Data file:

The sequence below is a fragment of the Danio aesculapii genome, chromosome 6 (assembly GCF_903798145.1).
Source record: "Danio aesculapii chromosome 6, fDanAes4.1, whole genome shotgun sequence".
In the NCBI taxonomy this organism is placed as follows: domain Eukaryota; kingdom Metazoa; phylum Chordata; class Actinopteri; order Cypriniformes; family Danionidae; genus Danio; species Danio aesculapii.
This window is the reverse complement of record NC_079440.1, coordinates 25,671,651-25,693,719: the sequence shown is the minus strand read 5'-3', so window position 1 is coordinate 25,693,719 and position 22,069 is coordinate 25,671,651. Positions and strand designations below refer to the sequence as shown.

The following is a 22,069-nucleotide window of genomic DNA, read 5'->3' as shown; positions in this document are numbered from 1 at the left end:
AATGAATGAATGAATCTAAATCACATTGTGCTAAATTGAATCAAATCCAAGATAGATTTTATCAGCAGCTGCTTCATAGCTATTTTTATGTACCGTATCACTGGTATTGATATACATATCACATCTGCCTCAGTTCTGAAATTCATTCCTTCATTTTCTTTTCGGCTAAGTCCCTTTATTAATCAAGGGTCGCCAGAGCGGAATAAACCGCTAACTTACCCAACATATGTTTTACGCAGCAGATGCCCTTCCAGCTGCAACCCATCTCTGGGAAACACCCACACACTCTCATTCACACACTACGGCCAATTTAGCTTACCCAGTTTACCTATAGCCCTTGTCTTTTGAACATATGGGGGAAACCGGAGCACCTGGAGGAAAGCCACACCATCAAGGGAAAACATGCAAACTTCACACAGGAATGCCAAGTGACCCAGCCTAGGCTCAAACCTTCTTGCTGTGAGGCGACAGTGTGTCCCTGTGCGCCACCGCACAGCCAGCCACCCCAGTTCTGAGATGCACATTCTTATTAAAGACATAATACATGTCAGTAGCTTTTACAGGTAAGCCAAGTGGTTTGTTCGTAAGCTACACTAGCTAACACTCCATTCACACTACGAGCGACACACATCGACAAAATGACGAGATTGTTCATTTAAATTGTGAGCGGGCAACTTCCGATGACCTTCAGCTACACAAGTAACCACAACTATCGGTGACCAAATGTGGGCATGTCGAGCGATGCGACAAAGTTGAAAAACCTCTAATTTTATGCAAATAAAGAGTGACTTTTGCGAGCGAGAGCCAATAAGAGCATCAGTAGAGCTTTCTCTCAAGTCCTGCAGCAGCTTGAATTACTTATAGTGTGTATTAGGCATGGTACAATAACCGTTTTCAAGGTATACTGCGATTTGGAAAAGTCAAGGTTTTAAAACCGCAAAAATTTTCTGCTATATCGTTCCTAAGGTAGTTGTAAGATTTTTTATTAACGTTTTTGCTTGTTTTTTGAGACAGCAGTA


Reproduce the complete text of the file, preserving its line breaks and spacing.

The sequence below is a fragment of the Danio aesculapii genome, chromosome 6 (assembly GCF_903798145.1).
Source record: "Danio aesculapii chromosome 6, fDanAes4.1, whole genome shotgun sequence".
In the NCBI taxonomy this organism is placed as follows: domain Eukaryota; kingdom Metazoa; phylum Chordata; class Actinopteri; order Cypriniformes; family Danionidae; genus Danio; species Danio aesculapii.
This window is the reverse complement of record NC_079440.1, coordinates 25,671,651-25,693,719: the sequence shown is the minus strand read 5'-3', so window position 1 is coordinate 25,693,719 and position 22,069 is coordinate 25,671,651. Positions and strand designations below refer to the sequence as shown.

The following is a 22,069-nucleotide window of genomic DNA, read 5'->3' as shown; positions in this document are numbered from 1 at the left end:
AATGAATGAATGAATCTAAATCACATTGTGCTAAATTGAATCAAATCCAAGATAGATTTTATCAGCAGCTGCTTCATAGCTATTTTTATGTACCGTATCACTGGTATTGATATACATATCACATCTGCCTCAGTTCTGAAATTCATTCCTTCATTTTCTTTTCGGCTAAGTCCCTTTATTAATCAAGGGTCGCCAGAGCGGAATAAACCGCTAACTTACCCAACATATGTTTTACGCAGCAGATGCCCTTCCAGCTGCAACCCATCTCTGGGAAACACCCACACACTCTCATTCACACACTACGGCCAATTTAGCTTACCCAGTTTACCTATAGCCCTTGTCTTTTGAACATATGGGGGAAACCGGAGCACCTGGAGGAAAGCCACACCATCAAGGGAAAACATGCAAACTTCACACAGGAATGCCAAGTGACCCAGCCTAGGCTCAAACCTTCTTGCTGTGAGGCGACAGTGTGTCCCTGTGCGCCACCGCACAGCCAGCCACCCCAGTTCTGAGATGCACATTCTTATTAAAGACATAATACATGTCAGTAGCTTTTACAGGTAAGCCAAGTGGTTTGTTCGTAAGCTACACTAGCTAACACTCCATTCACACTACGAGCGACACACATCGACAAAATGACGAGATTGTTCATTTAAATTGTGAGCGGGCAACTTCCGATGACCTTCAGCTACACAAGTAACCACAACTATCGGTGACCAAATGTGGGCATGTCGAGCGATGCGACAAAGTTGAAAAACCTCTAATTTTATGCAAATAAAGAGTGACTTTTGCGAGCGAGAGCCAATAAGAGCATCAGTAGAGCTTTCTCTCAAGTCCTGCAGCAGCTTGAATTACTTATAGTGTGTATTAGGCATGGTACAATAACCGTTTTCAAGGTATACTGCGATTTGGAAAAGTCAAGGTTTTAAAACCGCAAAAATTTTCTGCTATATCGTTCCTAAGGTAGTTGTAAGATTTTTTATTAACGTTTTTGCTTGTTTTTTGAGACAGCAGTA